“Cost of Bereavement: How Does Parental Loss Affect Mutual Fund managers?” by Johan Sulaeman
University of Georgia
National University of Singapore
P. Eric Yeung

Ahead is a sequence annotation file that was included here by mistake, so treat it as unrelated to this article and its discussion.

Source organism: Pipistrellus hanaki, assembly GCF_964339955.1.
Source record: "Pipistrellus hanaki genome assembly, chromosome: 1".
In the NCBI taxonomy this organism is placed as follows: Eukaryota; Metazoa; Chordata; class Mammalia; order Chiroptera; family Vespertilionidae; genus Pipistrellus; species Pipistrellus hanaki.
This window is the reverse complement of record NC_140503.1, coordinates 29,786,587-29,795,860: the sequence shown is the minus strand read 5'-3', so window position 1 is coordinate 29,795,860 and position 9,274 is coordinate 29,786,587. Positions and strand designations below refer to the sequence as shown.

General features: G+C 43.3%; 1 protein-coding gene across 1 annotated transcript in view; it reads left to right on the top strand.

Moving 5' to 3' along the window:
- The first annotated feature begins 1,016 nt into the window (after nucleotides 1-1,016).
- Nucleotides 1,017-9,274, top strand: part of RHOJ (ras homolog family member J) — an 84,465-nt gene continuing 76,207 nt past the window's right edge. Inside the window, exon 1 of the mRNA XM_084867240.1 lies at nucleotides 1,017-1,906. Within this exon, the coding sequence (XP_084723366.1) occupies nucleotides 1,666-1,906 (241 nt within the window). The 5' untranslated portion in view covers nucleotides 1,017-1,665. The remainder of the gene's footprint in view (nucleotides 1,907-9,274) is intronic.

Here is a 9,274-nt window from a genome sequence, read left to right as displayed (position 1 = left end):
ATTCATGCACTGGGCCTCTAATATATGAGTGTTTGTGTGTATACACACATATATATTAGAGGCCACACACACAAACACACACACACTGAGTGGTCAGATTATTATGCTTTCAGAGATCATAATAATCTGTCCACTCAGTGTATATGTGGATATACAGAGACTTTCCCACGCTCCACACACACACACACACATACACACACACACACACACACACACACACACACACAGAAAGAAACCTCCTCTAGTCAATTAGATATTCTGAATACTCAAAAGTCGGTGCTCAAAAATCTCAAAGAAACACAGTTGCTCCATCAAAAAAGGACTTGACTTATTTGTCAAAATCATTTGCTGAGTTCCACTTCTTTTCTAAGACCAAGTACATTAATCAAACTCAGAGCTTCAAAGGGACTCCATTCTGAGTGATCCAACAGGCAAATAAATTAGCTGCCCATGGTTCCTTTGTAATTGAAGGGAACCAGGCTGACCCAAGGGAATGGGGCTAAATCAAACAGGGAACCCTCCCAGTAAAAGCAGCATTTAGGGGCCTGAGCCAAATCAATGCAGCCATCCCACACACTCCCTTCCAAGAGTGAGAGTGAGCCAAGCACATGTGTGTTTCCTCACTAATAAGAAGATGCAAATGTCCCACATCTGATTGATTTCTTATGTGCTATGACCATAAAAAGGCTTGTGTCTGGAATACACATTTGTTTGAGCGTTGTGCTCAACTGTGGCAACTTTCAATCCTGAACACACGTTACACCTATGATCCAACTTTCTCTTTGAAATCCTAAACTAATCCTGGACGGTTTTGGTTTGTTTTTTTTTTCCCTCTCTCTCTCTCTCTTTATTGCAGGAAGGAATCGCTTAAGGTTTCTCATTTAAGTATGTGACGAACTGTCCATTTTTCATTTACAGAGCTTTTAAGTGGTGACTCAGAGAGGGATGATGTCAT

This study examines whether bereavement, a common life experience, affect the performance and behaviors of mutual fund managers. We find that mutual fund return declines by around 3 percentage points around the parental deaths of fund managers. This underperformance persists for about one year, suggesting a longer-term negative impact of bereavement on fund managers’ cognitive ability. Additionally, the underperformance cannot be explained by alternative explanations such as physical distractions around parental death. Furthermore, bereaved managers’ investing behaviors also change around the parental deaths. Bereaved managers become 1) less likely to take risk, as they reduce tracking errors, shift holdings to larger stocks, and trade less actively; 2) more impatient, as they incur higher transaction costs and close their positions more quickly to realize gains; and 3) more sensitive to losses, as they are more likely to eliminate stocks following large negative returns. Our results identify bereavement as an underexplored life experience that can significantly influence investors’ performance and behaviors.